Senior Pet Wellness Club

Wild cats live up to 8 years with an average lifespan of 5 years. Stray dogs live up to 10 years with an average lifespan of 8 years. Our loved pets live much longer, but in their advanced years may suffer from age-related conditions. In many cases we can treat these problems to make these “old” years “happy” years and keep them younger, longer! The sooner problems are diagnosed, the sooner treatment is started and the more we can help!

 

As pets age, they can become prone to developing certain types of diseases:

Regular checkups with your veterinarian will help detect any health problems early

The earlier these problems are identified the more can be done to help.
This is where Cambridge Vets and the “Senior Pet Wellness Club” can help.
We can provide a more pro-active approach to senior animal care through an individualised wellness programme for your pet.
Registration is free and you are always in control. You can decide on how involved you would like to be and how much you get out of it. As a member, you can enjoy several benefits including:

  • Regular newsletters
  • Special discounts on certain products and services
  • A healthcare plan specifically designed to keep your pet as healthy as possible.
  • Individualised check-ups, reminders and follow-ups.
  • Opportunity to enter competitions and win prizes.
  • Being kept informed with the latest developments with new products and veterinary care.

Remember, pets age about 7 times faster than humans, so a trip to the vet once a year for your pet is like a trip to the doctors every 7 years for us.

Providing optimal care for Senior Pets:

  • Intervention will be of more benefit if instituted early
  • Promotes early detection of abnormalities (even in the apparently normal pet)
  • Promotes individualised medical care to enhance quality & length of life
  • Acknowledges & enhances the human-animal bond

Facebook Posts

3 days ago

Cambridge Vets

Well it’s that time of the year again. 🌺
Late spring and early summer sees a variety of fledgling birds venturing out for the first time with mixed results. 🐣 Nurse Janine takes a minute to feed a pigeon baby while the starling baby watches.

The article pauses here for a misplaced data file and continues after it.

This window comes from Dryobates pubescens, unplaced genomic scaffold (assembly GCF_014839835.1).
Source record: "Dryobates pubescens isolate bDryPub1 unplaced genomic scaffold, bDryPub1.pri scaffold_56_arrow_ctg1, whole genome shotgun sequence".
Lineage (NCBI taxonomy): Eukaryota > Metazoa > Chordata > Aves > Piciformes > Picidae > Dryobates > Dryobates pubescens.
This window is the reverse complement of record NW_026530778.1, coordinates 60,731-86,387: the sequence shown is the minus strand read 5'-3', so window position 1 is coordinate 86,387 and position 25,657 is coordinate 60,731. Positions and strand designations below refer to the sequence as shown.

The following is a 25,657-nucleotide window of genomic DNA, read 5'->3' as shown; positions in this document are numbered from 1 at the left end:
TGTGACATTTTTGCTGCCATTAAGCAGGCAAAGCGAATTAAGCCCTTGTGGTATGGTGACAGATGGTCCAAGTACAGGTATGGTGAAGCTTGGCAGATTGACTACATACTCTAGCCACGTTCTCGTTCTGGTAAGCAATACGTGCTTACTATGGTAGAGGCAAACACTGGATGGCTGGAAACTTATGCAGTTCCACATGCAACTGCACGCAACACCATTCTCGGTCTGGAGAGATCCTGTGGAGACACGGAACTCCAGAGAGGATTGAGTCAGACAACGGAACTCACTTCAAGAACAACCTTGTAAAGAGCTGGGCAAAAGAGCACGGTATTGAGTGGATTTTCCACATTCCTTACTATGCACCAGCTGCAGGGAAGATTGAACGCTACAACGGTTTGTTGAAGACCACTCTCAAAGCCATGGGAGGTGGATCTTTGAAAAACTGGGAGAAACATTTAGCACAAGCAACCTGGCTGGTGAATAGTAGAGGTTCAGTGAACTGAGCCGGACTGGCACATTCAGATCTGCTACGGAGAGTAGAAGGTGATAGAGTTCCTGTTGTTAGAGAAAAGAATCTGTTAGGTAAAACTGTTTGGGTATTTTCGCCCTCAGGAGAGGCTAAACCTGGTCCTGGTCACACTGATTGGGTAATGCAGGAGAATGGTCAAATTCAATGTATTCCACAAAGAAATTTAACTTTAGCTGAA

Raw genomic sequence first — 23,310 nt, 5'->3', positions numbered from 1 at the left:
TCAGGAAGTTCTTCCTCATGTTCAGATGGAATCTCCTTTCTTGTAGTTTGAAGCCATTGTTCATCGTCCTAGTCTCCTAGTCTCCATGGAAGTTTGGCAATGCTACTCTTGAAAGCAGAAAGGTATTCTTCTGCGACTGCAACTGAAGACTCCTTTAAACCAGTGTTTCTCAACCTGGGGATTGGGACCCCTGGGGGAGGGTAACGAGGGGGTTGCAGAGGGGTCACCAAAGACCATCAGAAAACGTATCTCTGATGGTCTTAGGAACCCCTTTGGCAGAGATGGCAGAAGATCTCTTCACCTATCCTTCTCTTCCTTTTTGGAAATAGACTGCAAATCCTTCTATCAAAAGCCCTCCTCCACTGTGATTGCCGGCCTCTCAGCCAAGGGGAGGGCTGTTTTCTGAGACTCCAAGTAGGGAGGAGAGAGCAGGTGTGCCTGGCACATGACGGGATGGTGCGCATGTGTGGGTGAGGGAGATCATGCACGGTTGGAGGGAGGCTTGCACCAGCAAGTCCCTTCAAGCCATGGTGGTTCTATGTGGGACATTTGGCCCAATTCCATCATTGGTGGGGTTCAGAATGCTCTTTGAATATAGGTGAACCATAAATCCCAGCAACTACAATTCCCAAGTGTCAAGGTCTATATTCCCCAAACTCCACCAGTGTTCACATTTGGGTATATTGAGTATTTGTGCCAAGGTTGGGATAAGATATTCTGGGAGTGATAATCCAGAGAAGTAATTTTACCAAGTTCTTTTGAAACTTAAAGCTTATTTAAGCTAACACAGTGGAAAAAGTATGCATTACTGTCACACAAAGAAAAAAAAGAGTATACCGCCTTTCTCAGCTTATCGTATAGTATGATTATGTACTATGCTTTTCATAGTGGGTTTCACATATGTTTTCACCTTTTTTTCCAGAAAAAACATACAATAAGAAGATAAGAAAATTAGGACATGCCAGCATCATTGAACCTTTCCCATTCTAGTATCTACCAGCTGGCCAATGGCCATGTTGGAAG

We are fielding many questions from concerned people who are seeing baby birds in potential distress. There is a very helpful article on the SPCA website about when to rescue a baby bird and when not to. www.spca.nz/advice-and-welfare/article/what-to-do-if-you-find-an-injured-bird-or-fledgling
But a few of the helpful hints that I really liked were:
• If the baby bird is fully feathered, has no obvious injuries or blood and is in no immediate danger then just observe,
• If you have to pick the baby bird up, look for the nest or place on top of a hedge as this is more difficult for a cat to climb up on to,
• The parents will be close by and even if the baby can’t fly properly, it will call out and the parents will continue to feed it. It may take a week or so until its flight feathers come in fully and it makes its first proper flight.
• Any baby birds that are not fully feathered can be put back into the nest.
• Any ill or injured baby birds need to be kept warm and kept in the dark as this helps to keep them calm. Please ring the clinic for help or seek out a local rescue organisation to help you decide what to do next.
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Well it’s that time of the year again. 🌺  
Late spring and early summer sees a variety of fledgling birds venturing out for the first time with mixed results. 🐣  Nurse Janine takes a minute to feed a pigeon baby while the starling baby watches.